While Trot and her companions are being carried to their fate, it is raining, but when they reach the edge, the rainbow comes out, and a second Oz character has an appearance: Polychrome.

Polychrome has learned a little magic since The Road to Oz, it seems, as she is able to cast a spell over a piece of clothing to keep her feet from getting wet, to make it a repeating carpet, just as Ozma's Magic Carpet had done in Ozma of Oz. Polychrome's chief purpose is to make the Pinkies look to the Book of Laws, and she reveals a law that says that the ruler of the Pinkies is the person with the lightest skin, who, Polychrome announces, is Trot.

As Queen, Trot decides to make war on the Blues, to recover the Magic Umbrella and conquer the Boolooroo. Rosalie and the Frogs of the Fog Bank help the Pinkies get to the Blue Country, where they quickly strike fear into the Blues, who retreat into their walled city, but not before capturing Cap'n Bill.

Trot uses a magic ring of invisibility to break into the Palace, where she manages to free Tiggle, a Blue who was to be patched to Ghip-Ghisizzle (who the Boolooroo suspected of taking the Record Book, but was freed by the Snubnosed Princesses, yet he escaped them to flee the city to turn himself over to the Pinkies) and finds Cap'n Bill, but he fails to escape the Blues and the Boolooroo tries to patch him to a goat the next morning. Using her invisibility, Trot manages to turn the tables on the Boolooroo and catches him in the frame where people would be cut in half for patching.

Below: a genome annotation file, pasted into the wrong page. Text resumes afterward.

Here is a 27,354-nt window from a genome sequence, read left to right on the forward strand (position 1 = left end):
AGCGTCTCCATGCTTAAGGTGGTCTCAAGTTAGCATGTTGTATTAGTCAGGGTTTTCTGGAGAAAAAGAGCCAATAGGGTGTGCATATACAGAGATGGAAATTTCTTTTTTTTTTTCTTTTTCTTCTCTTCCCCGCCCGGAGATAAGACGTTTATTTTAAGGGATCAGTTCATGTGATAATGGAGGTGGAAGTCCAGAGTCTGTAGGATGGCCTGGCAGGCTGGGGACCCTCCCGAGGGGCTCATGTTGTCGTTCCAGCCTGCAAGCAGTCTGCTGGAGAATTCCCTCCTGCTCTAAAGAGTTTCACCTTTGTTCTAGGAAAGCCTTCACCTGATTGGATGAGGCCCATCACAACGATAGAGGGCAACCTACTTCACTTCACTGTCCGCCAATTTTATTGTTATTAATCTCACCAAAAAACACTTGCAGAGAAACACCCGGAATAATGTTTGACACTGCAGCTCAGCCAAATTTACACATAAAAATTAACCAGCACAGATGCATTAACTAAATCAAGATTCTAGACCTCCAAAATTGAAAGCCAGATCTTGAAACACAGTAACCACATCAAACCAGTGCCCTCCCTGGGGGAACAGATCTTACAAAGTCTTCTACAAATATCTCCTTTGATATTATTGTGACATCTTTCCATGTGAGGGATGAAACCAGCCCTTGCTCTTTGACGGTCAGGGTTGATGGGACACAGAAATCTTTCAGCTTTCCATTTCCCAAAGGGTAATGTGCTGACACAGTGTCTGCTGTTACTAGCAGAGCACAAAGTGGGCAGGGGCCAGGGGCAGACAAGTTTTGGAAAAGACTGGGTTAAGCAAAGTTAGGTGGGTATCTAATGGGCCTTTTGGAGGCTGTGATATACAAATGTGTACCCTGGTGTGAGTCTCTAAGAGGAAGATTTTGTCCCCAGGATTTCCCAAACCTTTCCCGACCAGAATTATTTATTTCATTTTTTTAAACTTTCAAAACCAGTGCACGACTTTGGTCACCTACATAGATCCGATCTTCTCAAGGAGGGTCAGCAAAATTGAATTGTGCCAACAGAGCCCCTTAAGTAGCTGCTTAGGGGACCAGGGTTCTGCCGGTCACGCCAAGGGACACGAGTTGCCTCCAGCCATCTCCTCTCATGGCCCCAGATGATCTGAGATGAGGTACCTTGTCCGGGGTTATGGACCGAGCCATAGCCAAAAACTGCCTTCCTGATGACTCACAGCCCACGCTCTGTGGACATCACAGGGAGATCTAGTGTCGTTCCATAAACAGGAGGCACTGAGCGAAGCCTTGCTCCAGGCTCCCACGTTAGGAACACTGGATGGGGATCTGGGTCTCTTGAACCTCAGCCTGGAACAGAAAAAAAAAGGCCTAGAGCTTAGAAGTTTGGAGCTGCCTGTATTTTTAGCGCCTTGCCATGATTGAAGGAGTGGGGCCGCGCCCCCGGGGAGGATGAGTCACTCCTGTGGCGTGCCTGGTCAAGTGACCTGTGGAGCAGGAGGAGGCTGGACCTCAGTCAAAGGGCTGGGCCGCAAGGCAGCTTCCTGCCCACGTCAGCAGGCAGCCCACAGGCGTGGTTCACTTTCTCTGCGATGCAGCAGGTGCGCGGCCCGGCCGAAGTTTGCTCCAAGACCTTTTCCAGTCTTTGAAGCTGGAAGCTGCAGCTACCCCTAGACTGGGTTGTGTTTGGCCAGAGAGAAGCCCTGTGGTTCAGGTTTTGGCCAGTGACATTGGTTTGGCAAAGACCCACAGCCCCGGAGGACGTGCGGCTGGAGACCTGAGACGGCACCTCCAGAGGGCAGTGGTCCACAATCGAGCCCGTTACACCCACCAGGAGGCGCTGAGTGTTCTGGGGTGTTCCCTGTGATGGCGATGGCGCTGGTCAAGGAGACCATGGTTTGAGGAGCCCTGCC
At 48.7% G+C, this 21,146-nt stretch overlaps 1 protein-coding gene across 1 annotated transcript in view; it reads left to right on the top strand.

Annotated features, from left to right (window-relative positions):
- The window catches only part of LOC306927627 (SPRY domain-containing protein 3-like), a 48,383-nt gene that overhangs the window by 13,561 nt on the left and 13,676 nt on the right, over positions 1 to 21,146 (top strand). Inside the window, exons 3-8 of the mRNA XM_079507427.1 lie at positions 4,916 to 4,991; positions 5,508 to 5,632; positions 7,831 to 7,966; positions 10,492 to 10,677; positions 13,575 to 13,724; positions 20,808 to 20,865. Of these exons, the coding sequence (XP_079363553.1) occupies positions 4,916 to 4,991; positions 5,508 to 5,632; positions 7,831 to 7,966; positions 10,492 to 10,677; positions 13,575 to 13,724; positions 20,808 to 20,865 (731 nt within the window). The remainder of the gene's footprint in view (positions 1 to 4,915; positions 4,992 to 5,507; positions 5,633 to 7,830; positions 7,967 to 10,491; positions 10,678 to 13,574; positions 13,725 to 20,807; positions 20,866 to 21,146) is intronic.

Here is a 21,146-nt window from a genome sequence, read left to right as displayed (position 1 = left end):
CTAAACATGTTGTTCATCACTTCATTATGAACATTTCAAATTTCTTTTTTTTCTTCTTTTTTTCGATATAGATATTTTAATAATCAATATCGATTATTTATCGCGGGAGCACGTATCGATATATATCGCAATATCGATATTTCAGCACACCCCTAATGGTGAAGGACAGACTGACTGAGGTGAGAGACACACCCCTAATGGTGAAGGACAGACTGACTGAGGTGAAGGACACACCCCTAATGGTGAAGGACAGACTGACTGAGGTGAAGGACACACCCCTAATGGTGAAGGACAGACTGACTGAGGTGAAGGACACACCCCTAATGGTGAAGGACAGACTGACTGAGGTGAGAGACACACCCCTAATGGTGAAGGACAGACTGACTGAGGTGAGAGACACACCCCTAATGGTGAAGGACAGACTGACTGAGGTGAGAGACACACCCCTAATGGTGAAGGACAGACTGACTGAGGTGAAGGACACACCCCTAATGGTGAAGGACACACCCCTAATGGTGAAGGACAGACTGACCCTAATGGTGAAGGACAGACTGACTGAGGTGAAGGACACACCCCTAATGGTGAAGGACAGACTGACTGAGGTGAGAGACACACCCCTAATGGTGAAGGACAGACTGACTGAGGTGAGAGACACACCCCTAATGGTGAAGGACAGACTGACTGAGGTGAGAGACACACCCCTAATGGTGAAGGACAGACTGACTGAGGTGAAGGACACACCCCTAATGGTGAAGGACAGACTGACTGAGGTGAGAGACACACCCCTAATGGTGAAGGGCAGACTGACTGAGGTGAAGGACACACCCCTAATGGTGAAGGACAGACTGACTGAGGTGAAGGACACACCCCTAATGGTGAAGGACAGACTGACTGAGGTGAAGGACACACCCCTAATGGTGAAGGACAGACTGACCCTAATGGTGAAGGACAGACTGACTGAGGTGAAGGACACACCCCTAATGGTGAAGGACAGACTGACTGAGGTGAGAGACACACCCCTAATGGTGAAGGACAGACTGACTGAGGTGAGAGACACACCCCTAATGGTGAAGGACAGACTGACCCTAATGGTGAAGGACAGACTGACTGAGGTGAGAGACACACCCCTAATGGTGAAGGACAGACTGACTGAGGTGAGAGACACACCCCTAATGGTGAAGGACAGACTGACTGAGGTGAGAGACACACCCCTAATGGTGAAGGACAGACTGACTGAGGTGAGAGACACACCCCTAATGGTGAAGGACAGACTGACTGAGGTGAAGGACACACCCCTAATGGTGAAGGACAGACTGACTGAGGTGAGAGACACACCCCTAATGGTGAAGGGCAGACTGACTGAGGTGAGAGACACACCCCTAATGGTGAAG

Trot declares herself Booloorooess of the Blues, and the Queen of Sky Island. She makes Ghip-Ghisizzle the Boolooroo and sets Rosalie as the new Queen of the Pinkies, who is now entitled to all the comforts her subjects have, but no more. Tiggle helps them find the Magic Umbrella, and it's home free for Trot, Cap'n Bill, and Button-Bright.

Some people see Sky Island as dealing with the subject of prejudice over skin color, since the Pinkies and the Blues cannot seem to peacefully co-exist (even at a celebratory dance, they refuse to mingle with each other) and both see the human visitors as lower forms of life, either to be used as slaves or to be put to death. It is unknown if Baum intended this to be the case.

Baum considered Sky Island to probably be his best work that he would be remembered for. However, we know that The Wonderful Wizard of Oz is the book, with The Life & Adventures of Santa Claus being a possible second. It is definitely one of his better efforts, filled with adventure, humor, intrigue, and excitement.

1 comment:

Nathan said...

I've always wondered how the patching would work when two victims weren't anywhere close to the same size.